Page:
This essay will discuss Asch’s conformity experiment conducted in 1951 specifically in America and some of the critics the experiment has. However, Asch’s (1951) study was aimed at discovering whether or not the majority would influence a minority even in an unambiguous situation. He used the line judgment task, all the participants were shown two cards, one displaying three vertical lines of different sizes and the other displaying only one, and they were asked to match the line on one of the cards to a line on the other card.
Only one of the participants was a naïve one, all of the others were confederates of the experimenter who had agreed in advance the response that they were going to give. The naïve participant was led to believe that just like themselves the confederates were to participants. Asch measured the number of times each participant conformed to the majority view. On average, about one-third of the naïve participants who were placed in this situation went along and confirmed with the experimenters’ confederates.
Although Asch’s experiment showed conformity there are many criticisms of his experiment which will be discussed in this essay.
Firstly, the term conformity refers to a type of social influence involving a change in belief or behavior in order to fit in with a group. This change is in response to real involving the physical presence of others or imagined which involves the pressure of social norms or expectations group pressure (Longman,1995). Moreover, one of the critics is that Asch used a biased sample of 50 male students from Swarthmore College in America.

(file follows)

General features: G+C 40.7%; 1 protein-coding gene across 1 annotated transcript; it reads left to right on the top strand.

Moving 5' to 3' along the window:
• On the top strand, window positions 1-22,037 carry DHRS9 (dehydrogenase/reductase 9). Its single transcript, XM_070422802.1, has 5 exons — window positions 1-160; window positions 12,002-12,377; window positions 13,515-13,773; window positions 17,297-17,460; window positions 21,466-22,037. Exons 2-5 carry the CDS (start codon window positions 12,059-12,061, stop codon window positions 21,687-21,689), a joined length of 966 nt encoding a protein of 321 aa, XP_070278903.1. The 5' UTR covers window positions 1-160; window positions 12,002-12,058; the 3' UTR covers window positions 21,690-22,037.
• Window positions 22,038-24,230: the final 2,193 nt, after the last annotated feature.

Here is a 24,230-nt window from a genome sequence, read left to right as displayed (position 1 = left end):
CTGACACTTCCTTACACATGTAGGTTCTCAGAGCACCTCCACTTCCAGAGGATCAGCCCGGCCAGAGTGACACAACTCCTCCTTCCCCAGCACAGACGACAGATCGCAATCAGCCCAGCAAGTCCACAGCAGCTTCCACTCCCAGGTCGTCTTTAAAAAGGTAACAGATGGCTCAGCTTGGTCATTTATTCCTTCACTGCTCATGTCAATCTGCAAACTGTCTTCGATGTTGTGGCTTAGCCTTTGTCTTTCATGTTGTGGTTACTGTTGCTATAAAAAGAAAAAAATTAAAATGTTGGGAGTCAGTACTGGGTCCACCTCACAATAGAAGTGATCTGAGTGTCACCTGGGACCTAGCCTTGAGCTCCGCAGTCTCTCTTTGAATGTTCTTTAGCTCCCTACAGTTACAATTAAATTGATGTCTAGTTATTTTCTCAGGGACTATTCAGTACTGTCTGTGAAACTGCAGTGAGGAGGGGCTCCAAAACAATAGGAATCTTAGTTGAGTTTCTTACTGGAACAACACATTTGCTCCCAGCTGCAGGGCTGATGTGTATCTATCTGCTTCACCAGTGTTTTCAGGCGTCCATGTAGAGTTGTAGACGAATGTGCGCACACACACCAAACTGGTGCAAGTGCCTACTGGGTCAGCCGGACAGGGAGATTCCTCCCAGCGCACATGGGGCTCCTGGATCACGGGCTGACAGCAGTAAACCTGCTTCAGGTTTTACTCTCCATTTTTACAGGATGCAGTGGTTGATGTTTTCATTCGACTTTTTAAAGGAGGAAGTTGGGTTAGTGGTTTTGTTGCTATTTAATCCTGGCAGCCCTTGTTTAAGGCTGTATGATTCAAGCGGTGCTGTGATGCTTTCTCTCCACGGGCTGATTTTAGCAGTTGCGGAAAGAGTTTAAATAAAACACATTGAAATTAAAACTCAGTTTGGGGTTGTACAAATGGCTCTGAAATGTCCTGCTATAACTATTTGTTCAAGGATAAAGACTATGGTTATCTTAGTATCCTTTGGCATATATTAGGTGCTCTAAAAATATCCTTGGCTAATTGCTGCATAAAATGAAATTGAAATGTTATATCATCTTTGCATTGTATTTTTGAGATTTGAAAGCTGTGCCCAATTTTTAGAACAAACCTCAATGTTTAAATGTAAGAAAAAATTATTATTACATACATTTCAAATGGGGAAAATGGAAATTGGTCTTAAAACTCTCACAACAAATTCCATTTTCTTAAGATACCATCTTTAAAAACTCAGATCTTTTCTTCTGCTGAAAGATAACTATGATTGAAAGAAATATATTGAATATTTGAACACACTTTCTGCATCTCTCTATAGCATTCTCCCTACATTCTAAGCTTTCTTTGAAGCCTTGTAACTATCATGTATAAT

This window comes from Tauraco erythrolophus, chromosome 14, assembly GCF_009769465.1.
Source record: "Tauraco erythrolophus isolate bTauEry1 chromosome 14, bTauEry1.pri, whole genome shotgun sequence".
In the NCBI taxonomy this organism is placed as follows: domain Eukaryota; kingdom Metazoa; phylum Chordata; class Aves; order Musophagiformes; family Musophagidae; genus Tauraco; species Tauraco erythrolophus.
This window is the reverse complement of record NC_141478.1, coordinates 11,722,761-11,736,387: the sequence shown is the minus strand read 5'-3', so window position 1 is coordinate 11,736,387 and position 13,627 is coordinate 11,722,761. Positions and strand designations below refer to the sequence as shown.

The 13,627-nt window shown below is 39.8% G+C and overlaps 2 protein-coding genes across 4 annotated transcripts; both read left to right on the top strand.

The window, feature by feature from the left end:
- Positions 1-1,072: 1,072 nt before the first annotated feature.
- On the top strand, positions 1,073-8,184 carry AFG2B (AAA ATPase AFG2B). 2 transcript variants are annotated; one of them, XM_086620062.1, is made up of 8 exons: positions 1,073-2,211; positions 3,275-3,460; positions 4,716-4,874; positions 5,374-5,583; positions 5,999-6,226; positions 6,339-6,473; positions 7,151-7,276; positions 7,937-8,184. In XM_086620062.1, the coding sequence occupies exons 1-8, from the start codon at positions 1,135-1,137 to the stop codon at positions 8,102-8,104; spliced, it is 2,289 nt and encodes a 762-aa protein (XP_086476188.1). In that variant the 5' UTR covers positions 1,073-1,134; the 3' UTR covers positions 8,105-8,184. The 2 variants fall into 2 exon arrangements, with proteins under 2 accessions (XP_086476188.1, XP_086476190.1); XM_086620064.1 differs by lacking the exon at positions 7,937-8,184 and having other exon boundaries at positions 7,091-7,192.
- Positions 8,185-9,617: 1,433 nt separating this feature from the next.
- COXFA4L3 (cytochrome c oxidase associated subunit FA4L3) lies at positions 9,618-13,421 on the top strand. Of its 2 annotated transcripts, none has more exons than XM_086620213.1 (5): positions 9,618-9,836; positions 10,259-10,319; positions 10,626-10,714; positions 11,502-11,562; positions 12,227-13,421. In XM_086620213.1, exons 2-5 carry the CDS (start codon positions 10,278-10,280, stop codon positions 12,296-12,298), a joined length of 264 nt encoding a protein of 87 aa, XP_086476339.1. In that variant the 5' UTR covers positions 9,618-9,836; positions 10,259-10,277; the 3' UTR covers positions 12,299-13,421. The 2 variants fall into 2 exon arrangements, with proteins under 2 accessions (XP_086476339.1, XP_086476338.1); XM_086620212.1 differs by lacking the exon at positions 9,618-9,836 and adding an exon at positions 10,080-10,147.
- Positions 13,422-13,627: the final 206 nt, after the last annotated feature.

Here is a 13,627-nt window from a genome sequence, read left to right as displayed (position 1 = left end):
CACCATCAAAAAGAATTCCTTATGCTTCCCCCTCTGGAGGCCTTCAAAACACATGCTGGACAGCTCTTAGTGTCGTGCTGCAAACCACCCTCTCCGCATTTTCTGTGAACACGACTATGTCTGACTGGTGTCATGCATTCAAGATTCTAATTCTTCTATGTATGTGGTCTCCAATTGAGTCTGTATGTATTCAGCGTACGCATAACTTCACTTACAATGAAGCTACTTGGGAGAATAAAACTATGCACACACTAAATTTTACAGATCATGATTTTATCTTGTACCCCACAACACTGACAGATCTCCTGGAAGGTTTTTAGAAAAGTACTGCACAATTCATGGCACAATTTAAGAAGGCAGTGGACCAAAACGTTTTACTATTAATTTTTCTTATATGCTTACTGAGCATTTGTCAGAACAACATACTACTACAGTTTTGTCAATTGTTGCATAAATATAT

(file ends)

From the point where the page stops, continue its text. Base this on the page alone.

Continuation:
Therefore, the results cannot be generalized to other populations, for example, female students, and no conclusion could be drawn on how the female students would confirm similarly like the male students. As a result, Asch’s sample lacks population validity and further research is required to determine whether males and females conform differently (Asch, 1952).
It could be argued also that Asch’s experiment has low levels of ecological validity. Asch’s test of conformity, a line judgment task is an artificial task, which does not reflect conformity in everyday life. Consequently, we are unable to generalize the results of Asch to other real-life situations, such as why people may start smoking or drinking around friends, and therefore these results are limited in their application to everyday life unto an individual. (Asch, 1952).
And finally but not least, Asch’s research is ethically questionable. He broke several ethnical, including deception and protection from harm. Asch deliberately deceived his participants, saying that they were taking part in a vision test and not an experiment on conformity. Although it is seen as unethical to deceive participants, his experiment required deception in order to achieve valid results (Asch, 1956). If the participants were aware of the true aim they would have displayed demand characteristics and acted differently. In addition, Asch’s participants were not protected from psychological harm and many of the participants reporting feeling stressed when they disagreed with the majority. However, Asch interviewed all his participants following the experiment to overcome this issue.